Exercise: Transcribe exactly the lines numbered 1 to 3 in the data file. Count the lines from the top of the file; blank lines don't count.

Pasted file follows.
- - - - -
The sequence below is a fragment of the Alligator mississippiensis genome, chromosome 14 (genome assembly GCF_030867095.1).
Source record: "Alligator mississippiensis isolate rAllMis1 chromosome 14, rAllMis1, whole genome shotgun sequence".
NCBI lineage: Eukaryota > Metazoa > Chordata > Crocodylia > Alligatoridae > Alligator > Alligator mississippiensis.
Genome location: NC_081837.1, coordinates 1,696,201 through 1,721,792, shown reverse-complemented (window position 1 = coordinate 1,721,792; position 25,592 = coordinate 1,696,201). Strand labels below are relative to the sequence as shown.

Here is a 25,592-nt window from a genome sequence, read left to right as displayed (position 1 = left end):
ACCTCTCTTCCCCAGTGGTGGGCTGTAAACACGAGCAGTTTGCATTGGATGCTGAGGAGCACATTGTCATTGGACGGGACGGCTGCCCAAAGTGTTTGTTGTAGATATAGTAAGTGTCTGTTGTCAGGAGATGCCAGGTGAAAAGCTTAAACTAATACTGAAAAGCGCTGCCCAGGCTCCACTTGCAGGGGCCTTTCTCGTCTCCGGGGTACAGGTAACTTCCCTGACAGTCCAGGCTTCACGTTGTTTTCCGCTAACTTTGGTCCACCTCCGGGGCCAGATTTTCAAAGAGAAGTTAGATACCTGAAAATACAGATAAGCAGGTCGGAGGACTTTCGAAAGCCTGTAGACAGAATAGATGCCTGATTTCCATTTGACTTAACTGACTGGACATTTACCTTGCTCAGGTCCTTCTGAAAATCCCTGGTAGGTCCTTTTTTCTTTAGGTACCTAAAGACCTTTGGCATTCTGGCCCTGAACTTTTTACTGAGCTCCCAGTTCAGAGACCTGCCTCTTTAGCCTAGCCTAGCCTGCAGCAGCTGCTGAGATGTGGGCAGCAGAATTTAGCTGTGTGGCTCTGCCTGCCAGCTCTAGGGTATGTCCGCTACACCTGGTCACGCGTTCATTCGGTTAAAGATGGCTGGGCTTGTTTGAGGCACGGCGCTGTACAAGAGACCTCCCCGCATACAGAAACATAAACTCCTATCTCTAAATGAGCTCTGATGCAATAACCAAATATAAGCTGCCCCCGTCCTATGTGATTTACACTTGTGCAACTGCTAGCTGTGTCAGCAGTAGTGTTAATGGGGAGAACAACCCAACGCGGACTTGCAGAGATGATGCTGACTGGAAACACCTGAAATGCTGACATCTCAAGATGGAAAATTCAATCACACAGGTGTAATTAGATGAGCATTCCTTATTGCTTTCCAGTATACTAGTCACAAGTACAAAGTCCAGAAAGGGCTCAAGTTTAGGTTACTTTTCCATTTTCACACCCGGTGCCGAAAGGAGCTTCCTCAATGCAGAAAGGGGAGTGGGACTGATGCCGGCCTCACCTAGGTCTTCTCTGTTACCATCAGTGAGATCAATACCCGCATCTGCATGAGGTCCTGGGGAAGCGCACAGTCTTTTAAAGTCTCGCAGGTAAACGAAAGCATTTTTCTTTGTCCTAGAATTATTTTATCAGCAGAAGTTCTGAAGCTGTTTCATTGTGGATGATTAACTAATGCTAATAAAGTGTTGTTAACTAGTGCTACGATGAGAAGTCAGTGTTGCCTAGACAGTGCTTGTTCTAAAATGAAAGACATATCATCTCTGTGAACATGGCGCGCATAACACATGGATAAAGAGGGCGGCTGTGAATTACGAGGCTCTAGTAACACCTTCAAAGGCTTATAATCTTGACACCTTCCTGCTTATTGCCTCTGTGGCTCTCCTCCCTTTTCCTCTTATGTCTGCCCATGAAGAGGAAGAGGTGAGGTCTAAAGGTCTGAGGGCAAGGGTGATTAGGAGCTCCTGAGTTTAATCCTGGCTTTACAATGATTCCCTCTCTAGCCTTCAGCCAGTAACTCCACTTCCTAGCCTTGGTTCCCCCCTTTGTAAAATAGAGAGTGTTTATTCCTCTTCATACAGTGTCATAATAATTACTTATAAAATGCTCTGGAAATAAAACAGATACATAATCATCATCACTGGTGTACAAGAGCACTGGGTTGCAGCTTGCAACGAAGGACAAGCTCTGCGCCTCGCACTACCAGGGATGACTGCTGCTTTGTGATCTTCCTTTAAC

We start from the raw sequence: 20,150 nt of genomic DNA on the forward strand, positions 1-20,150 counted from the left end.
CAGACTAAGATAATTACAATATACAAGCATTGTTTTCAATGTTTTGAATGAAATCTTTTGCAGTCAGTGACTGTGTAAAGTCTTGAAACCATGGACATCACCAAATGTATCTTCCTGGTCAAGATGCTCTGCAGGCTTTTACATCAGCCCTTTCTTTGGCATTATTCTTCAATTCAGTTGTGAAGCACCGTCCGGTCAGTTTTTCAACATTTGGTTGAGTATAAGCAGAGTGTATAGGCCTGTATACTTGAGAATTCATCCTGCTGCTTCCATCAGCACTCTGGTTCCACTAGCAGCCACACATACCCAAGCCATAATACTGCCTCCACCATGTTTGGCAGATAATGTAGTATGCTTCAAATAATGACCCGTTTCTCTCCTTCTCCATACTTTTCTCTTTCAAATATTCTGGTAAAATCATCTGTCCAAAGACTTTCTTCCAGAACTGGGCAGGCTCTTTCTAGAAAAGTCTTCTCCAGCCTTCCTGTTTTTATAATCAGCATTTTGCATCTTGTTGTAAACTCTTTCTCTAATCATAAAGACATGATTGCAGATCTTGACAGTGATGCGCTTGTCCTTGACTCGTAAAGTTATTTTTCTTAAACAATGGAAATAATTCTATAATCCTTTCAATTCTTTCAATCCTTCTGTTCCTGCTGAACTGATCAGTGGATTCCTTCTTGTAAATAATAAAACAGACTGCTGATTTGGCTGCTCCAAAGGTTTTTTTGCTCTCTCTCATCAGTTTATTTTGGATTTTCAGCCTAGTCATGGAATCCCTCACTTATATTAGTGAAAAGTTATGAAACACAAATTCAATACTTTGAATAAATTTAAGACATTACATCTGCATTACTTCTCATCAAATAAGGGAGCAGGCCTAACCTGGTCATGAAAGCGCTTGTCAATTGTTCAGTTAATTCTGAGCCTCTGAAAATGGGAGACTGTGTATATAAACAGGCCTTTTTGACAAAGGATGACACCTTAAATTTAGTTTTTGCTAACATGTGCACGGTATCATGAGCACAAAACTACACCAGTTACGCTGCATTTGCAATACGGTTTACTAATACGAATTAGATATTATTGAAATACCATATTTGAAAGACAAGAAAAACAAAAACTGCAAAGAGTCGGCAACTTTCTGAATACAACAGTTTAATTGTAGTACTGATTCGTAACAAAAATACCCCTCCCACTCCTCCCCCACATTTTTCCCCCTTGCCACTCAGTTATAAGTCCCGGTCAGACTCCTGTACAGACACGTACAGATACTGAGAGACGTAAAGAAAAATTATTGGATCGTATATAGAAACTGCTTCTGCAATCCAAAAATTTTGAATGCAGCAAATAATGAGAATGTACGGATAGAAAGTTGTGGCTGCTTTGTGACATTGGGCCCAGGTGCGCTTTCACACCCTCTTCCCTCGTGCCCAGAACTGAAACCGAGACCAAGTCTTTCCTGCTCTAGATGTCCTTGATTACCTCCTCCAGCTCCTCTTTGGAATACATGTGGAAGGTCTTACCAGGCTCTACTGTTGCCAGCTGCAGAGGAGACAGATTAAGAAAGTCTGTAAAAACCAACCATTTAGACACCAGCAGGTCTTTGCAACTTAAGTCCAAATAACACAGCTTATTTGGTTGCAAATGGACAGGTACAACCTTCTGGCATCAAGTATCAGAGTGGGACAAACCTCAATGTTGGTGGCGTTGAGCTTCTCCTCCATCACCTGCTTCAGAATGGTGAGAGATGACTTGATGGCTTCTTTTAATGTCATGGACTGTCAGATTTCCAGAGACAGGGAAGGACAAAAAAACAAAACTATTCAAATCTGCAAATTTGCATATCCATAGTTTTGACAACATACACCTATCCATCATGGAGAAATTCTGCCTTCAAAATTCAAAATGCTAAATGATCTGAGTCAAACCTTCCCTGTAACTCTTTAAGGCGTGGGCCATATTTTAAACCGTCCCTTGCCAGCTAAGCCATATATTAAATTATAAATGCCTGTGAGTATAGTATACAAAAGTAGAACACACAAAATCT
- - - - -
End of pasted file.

The sequence below is a fragment of the Alligator mississippiensis genome, chromosome 14 (genome assembly GCF_030867095.1).
Source record: "Alligator mississippiensis isolate rAllMis1 chromosome 14, rAllMis1, whole genome shotgun sequence".
NCBI lineage: Eukaryota > Metazoa > Chordata > Crocodylia > Alligatoridae > Alligator > Alligator mississippiensis.